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Did 343 Just Forget To Give Damage To Half Of The Guns In Halo Infinite?

There’s a lot of people, myself included, complaining about the Halo Infinite metagame – that is, the battle pass, progression system, and customization options – but its defenders have been quick to tell us that we’re getting too hung up on playing dress-up and ignoring the fact that the game itself is quite good. They make a decent point; purists might complain about sprinting, grapplejacking, and PC crossplay, but Infinite does feel incredible. The gunplay is on point and the mobility options make every match feel chaotic and thrilling, while the smaller maps and limited number of game modes help flatten the learning curve so that new and old players can both have a great time. It’s one of, if not the, best multiplayer shooters out right now – but that doesn’t mean it's perfect. In the interest of providing Infinite with balanced criticism – I am an equal opportunity complainer after all – allow me to point on some aspects that definitely have room for improvements. Top of my list: how come half the guns feel totally unusable?

I want to start by distinguishing utility from useability because, of course, different weapons have different purposes. I wouldn’t complain that the Ravager isn’t good at fighting from long range because that isn’t what it’s designed for. The problem is that the Ravager isn’t actually good at doing anything. The Ravager has two firing modes: it can launch a burst of bouncing projectiles that explode in a small radius and deal low damage, or it can be charged up to fire one big glob of plasma that creates a flaming area in a large radius, dealing damage over time to anyone that stands in it. It’s meant to be used for area denial in chokepoints and capture zones, but the damage is too low and its bounces are far too inconsistent to be used effectively. It’s incredibly easy to outplay a Ravager-wielder by simply shooting at them while they awkwardly try to bounce little plasma balls at you. It’s harder to use than a point-and-shoot rifle, and the damage and utility it provides aren’t worth the trade-off.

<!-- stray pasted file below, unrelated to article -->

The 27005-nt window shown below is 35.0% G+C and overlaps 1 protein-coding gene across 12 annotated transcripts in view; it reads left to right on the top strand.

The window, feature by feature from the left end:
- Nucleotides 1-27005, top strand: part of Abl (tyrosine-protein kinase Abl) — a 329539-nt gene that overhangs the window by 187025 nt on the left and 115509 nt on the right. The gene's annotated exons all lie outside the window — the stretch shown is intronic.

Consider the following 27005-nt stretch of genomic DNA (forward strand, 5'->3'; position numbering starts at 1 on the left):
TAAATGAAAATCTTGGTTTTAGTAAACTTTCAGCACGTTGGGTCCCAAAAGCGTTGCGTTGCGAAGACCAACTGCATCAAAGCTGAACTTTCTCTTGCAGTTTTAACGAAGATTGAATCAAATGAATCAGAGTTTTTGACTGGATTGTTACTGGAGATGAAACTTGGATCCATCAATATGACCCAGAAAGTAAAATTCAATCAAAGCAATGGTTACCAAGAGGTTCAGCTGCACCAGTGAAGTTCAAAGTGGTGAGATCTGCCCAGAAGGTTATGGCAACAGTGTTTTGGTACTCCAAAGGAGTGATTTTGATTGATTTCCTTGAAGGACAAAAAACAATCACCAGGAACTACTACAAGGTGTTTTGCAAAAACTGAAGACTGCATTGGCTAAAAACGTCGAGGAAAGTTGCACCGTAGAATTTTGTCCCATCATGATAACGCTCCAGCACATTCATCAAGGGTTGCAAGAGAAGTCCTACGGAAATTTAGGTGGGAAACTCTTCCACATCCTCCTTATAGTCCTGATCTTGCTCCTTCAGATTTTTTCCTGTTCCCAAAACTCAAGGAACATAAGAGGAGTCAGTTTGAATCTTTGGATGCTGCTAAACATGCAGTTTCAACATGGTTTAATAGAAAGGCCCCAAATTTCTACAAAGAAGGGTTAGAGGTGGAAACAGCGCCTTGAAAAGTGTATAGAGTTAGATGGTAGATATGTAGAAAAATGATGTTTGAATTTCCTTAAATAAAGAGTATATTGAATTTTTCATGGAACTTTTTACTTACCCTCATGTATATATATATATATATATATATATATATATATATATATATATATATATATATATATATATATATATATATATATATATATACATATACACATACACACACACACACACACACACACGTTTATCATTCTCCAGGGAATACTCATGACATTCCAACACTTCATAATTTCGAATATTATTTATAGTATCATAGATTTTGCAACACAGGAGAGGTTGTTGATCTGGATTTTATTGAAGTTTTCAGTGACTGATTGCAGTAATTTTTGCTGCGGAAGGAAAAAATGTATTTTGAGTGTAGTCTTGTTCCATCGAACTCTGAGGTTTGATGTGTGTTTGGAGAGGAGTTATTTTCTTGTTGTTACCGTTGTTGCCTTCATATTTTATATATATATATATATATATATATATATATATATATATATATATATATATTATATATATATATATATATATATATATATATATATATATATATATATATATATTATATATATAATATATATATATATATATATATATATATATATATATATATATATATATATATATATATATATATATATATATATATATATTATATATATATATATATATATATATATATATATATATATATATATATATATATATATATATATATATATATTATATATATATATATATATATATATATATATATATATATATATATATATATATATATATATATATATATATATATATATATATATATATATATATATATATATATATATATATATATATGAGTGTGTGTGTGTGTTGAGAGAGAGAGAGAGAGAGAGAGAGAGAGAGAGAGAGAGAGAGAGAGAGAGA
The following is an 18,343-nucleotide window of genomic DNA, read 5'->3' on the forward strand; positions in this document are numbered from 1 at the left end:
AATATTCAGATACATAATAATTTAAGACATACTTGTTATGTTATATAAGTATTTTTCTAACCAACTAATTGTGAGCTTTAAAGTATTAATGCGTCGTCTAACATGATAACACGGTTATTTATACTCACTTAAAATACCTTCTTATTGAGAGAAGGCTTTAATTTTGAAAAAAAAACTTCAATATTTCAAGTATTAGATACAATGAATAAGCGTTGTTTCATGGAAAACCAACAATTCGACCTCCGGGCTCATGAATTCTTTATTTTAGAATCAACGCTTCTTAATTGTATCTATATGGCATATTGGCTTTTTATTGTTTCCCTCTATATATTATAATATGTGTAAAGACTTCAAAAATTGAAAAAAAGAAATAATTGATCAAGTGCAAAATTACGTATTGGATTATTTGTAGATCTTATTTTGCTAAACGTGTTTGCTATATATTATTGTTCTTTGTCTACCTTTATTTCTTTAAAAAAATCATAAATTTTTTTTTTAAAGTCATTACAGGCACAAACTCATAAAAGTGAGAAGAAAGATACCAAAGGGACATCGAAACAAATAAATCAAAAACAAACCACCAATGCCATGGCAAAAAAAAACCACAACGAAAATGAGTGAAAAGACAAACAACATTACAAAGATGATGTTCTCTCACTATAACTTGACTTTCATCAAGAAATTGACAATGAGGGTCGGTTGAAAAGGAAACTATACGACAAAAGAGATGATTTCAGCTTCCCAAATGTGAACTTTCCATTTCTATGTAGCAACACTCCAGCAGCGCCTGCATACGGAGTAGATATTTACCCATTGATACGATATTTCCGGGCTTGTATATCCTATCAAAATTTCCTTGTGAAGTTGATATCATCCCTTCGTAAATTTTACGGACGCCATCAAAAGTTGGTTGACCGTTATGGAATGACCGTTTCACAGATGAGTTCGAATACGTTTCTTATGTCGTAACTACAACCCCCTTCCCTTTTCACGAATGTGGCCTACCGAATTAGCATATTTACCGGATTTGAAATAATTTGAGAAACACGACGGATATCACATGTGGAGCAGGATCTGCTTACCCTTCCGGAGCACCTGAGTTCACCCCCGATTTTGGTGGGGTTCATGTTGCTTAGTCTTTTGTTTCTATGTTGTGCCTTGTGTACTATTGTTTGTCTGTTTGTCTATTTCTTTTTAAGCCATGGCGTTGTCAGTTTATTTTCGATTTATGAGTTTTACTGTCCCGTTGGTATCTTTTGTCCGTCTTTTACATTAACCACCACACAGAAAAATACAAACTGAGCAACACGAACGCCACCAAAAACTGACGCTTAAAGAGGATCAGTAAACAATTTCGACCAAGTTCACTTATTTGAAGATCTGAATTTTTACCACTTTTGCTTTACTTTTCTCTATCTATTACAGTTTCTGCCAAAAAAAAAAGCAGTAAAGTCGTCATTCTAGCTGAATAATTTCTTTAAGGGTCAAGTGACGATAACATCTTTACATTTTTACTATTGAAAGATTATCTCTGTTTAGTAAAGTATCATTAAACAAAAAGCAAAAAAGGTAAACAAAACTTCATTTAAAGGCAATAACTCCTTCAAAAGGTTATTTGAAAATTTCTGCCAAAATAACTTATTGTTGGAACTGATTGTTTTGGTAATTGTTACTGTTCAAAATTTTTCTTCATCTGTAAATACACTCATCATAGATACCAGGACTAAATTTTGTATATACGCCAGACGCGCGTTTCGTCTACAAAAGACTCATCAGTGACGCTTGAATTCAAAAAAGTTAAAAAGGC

This is the case for many of Infinite’s guns. The Hydra is one of the worst-performing weapons thanks to its weak damage and lock-on targeting that’s useless unless the target is standing completely still. With the Needler, you need to land at least seven shots to take out a fully-shielded enemy, but the needles travel so slow and take so long to detonate that your chances of killing them before they kill you is minimal. The Bulldog shotgun does not one-shot opponents no matter how close you get, meaning it will always be a worse choice than the Energy Sword and Gravity Hammer at close range. It can kill in two direct hits, but more often than not you’ll need to land three, which is excruciatingly slow at its current rate of fire of 150rpm. Energy weapons seem to be underperforming across the board despite the fact that they are meant to deal bonus damage to shields, with the Plasma Pistol topping the list as the most useless gun in the game.

The only guns that have any right to be underpowered are the MA40 and the Mk50 Sidekick, since these are the weapons you start with. It would make sense to tune these guns towards the weaker side to encourage players to swap out quickly and reward people with map awareness who know where to find the best guns, but in reality, you’re often better off just sticking with the default loadout. I’d rather go into almost any fight with the basic MA40 than try to make do with the Plasma Pistol, Needler, Hydra, Bulldog, Stalker Rifle, Ravager, Pulse Carbine, or Heatwave. Can you get kills with all of these weapons? Certainly. But the other options are just so much more reliable.

Weapon balancing and damage tuning is an ongoing effort for any live-service game, and I’m confident Halo Infinite will tweak things frequently, but I am concerned that there’s so much disparity between the weapons. It makes sense to have good guns and bad guns in a battle royale like Apex Legends because finding quality guns feels so rewarding, but in a game like Halo where each life lasts for a few precious moments, I don’t think it’s right to have to filter through so many filler weapons. Halo’s arsenal should offer variety to help keep things fresh, but as it stands you need to refer to a tier list so you know which guns to avoid completely. I’ve played dozens of hours and I’ve never once been killed by a Hydra or a Ravager. I wish I could believe it’s because I’m just that good, but the truth is a lot of Halo’s guns need a major boost.

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